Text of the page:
In collaboration with the International Council of Cardiovascular Prevention and Rehabilitation, researchers from York and Qatar Universities have launched the first-of-its-kind International Cardiac Rehabilitation Registry (ICRR) featured today in the journal Global Heart. The new online registry is designed for cardiac rehabilitation programs in low-resource settings and will make it easier for programs to assess the quality of their programs and benchmark them against other programs around the world, thereby improving outcomes for patients.
“Cardiac rehab plays a role in reducing death and hospitalization by 25 per cent and patients have clinically meaningful improvements in function and quality of life,” said Sherry Grace, professor in the Faculty of Health at York University. “To ensure that patients get the greatest benefit out of their rehab, international guidelines recommend programs evaluate the quality of their services. The registry enables this, ampicillin msds which is particularly important for programs in low- and middle-income countries where they might not have the resources to do this, yet there are so many patients to treat. Through the registry, programs can identify areas where they might be struggling, and the registry team will then support them to improve their processes.”
The ICRR was developed using a literature search on registry best practices and a stepwise model. Then, based on recommendations by Core Outcome Set-Standards for Development (COS-STAD), the team underwent a process to identify variables and contacted all available cardiac rehab registries to request their data dictionaries, reviewed cardiac rehab quality indicators and guideline recommendations. Thirty-five unique variables (including patient-reported outcomes) were selected for potential inclusion. Twenty-one purposively identified stakeholders convened a panel to further rate these variables and add additional ones.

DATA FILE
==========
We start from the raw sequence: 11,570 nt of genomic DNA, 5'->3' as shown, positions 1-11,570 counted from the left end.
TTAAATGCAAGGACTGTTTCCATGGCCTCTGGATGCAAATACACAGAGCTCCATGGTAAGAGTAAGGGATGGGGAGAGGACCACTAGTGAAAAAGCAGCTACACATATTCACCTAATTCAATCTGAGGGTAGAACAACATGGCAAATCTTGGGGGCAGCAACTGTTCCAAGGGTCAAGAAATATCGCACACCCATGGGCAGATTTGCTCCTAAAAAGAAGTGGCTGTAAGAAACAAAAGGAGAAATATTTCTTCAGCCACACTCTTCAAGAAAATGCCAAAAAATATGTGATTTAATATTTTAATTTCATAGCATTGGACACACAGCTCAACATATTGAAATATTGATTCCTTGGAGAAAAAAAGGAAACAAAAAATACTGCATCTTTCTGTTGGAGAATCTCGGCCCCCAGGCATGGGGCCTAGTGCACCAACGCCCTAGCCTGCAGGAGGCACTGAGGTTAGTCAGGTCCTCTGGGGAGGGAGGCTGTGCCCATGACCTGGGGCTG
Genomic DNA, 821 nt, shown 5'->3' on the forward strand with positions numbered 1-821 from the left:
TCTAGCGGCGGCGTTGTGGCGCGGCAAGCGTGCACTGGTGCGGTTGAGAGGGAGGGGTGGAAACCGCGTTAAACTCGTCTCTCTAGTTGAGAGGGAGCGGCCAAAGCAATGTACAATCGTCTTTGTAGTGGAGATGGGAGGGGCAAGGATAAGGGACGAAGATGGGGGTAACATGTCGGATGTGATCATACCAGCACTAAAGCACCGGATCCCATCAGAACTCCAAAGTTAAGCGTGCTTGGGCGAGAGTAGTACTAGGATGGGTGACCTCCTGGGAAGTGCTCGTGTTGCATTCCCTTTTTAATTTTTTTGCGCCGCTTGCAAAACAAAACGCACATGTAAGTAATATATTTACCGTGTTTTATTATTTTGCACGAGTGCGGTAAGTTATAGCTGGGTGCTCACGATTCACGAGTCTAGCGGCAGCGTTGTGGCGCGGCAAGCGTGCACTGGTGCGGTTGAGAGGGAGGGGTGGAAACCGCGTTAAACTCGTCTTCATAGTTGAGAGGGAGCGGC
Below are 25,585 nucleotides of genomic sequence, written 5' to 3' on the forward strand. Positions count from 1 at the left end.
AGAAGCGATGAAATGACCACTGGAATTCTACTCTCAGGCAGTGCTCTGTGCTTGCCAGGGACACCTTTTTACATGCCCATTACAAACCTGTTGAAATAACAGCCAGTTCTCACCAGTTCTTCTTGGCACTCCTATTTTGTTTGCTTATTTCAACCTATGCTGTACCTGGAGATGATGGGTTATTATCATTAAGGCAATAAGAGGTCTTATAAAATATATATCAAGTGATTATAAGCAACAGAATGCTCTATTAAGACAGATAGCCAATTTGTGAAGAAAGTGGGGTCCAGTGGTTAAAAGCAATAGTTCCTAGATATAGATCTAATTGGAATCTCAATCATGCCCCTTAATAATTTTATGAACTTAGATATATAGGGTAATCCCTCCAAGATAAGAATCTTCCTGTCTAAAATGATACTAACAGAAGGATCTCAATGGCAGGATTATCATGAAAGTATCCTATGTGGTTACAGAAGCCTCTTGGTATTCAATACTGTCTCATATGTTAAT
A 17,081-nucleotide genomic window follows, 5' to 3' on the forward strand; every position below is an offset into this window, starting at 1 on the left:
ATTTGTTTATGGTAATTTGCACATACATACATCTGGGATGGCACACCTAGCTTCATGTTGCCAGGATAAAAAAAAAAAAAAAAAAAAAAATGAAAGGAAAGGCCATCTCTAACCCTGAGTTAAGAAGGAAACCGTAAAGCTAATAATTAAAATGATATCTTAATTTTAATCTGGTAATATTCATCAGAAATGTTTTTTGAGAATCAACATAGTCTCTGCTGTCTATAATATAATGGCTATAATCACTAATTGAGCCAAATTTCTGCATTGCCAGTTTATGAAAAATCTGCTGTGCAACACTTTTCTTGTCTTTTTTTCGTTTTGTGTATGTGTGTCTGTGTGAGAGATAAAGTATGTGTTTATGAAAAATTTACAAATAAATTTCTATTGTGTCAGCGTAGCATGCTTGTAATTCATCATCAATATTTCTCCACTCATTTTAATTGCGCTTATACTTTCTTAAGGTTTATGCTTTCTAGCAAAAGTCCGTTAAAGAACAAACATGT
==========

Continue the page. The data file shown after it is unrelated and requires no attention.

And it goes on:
“Tackling global issues through partnerships is embedded in Qatar University’s strategic plan. Collaboration with York University and the International Council of Cardiovascular Prevention and Rehabilitation will impact chronic disease management worldwide,” said Asmaa Al Thani, professor, vice-president for Medical and Health Sciences, Qatar University.
Cardiac rehabilitation is an outpatient chronic disease management program, where a team of experts supports patients to adopt life-saving, heart-health practices such as exercise, healthy eating, medication adherence and stress management. Participation in these programs improves quality of life, as well as reduces hospitalization and death by 20 per cent.
“The registry will also enable international research, so we can better understand the impact of cardiac rehab in countries where it has never been studied, long-term patient outcomes, what cardiac rehab practices are associated with better outcomes, and what quality improvement strategies work,” said Dr. Turk-Adawi of Qatar University, co-principal investigator.
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